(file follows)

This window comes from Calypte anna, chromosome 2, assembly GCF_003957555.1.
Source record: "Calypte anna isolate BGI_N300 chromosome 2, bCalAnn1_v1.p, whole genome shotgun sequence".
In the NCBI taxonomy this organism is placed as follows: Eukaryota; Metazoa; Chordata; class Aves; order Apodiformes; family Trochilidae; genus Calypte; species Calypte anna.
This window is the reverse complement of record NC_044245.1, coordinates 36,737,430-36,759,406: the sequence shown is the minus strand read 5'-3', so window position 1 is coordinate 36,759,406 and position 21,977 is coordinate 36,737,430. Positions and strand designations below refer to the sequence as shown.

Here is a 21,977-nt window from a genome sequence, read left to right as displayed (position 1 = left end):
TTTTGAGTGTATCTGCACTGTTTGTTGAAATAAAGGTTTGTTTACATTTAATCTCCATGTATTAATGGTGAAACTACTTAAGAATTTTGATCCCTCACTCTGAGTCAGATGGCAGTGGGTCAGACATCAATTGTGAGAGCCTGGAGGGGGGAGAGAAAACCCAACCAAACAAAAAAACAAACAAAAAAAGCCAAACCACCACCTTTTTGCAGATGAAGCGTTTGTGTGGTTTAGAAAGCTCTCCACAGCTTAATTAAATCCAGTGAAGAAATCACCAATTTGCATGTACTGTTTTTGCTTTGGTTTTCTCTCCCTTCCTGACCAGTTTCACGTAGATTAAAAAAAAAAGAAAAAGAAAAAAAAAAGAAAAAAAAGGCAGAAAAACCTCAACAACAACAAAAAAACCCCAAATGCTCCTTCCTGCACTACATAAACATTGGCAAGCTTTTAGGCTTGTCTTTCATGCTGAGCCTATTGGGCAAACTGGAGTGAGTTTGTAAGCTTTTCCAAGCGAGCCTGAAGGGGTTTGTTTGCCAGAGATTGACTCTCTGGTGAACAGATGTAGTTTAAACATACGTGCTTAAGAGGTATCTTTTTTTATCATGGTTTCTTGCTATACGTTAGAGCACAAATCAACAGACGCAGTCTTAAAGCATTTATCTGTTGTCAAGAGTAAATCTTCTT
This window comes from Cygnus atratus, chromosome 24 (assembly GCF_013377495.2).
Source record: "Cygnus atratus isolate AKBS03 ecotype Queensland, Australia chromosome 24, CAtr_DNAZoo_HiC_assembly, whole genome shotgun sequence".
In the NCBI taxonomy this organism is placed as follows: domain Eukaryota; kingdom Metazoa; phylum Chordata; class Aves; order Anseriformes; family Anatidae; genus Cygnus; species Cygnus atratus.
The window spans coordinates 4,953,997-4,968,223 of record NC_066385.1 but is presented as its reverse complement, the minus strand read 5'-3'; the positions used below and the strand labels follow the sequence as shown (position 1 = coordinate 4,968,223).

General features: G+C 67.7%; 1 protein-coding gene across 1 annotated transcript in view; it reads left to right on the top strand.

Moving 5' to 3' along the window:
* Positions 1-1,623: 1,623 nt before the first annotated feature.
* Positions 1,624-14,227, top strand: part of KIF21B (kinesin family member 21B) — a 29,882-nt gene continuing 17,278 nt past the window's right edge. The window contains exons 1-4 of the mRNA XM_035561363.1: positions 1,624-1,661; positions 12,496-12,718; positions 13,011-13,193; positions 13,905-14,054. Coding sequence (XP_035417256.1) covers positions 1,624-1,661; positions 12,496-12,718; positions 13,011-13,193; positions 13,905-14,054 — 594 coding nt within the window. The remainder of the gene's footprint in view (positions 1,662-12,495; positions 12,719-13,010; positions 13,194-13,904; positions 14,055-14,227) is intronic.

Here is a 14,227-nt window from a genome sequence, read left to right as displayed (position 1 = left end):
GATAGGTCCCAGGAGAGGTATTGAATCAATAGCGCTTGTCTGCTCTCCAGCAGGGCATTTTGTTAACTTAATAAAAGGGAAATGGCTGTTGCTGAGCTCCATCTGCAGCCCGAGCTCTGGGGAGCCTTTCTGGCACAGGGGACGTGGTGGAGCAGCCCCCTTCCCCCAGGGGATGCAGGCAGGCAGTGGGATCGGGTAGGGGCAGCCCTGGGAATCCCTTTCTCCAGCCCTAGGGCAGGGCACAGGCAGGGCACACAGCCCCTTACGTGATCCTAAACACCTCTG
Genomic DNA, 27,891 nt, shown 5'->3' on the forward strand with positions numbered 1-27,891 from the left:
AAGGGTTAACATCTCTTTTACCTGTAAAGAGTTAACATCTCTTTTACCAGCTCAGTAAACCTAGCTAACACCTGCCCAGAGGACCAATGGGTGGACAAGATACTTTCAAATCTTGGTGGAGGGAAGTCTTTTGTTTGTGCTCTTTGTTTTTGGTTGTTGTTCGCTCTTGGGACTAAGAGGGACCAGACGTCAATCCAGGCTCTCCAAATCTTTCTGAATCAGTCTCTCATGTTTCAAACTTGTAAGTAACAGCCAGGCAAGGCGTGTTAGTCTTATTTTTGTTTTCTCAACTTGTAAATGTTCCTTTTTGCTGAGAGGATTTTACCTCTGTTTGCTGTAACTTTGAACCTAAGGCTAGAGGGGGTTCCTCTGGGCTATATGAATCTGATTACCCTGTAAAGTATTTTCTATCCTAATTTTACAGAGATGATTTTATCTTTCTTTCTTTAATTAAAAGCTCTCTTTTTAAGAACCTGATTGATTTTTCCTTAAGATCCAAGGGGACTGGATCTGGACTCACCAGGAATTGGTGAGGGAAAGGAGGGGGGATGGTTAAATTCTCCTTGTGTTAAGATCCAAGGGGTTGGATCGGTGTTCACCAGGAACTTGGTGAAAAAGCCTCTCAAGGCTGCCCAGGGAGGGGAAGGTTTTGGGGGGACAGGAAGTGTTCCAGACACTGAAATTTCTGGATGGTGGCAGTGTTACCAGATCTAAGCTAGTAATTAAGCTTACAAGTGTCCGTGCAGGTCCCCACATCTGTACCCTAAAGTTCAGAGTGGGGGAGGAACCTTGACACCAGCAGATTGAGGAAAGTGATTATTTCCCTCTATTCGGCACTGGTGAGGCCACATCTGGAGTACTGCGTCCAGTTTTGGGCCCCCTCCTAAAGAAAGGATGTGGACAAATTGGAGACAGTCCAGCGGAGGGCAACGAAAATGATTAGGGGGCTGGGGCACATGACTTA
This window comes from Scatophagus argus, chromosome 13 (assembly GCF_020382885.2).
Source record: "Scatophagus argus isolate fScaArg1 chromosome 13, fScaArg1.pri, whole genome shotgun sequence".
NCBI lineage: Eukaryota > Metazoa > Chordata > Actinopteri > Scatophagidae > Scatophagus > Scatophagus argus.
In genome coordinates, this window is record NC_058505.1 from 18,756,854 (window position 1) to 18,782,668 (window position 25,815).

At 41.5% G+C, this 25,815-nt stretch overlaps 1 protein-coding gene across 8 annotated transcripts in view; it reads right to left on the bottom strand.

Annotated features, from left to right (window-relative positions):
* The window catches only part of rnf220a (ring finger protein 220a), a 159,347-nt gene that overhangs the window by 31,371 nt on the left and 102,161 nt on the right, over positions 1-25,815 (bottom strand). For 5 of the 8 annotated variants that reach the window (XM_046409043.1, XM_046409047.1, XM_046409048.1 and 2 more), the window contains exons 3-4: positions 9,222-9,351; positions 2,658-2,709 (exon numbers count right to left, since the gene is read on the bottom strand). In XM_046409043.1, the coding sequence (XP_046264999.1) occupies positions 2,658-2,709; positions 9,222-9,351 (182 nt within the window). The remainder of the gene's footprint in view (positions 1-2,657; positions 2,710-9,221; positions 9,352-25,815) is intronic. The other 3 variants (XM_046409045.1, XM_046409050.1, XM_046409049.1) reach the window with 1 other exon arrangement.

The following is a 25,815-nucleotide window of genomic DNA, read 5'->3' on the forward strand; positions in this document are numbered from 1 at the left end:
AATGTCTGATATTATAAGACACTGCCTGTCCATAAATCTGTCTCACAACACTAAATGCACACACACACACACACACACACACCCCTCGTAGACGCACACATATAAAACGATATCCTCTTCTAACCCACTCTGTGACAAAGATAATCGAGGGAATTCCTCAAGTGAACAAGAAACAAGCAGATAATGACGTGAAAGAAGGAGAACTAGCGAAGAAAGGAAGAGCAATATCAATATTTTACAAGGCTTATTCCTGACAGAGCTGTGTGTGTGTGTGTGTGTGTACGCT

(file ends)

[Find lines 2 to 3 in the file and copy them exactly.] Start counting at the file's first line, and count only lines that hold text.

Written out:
Source record: "Calypte anna isolate BGI_N300 chromosome 2, bCalAnn1_v1.p, whole genome shotgun sequence".
In the NCBI taxonomy this organism is placed as follows: Eukaryota; Metazoa; Chordata; class Aves; order Apodiformes; family Trochilidae; genus Calypte; species Calypte anna.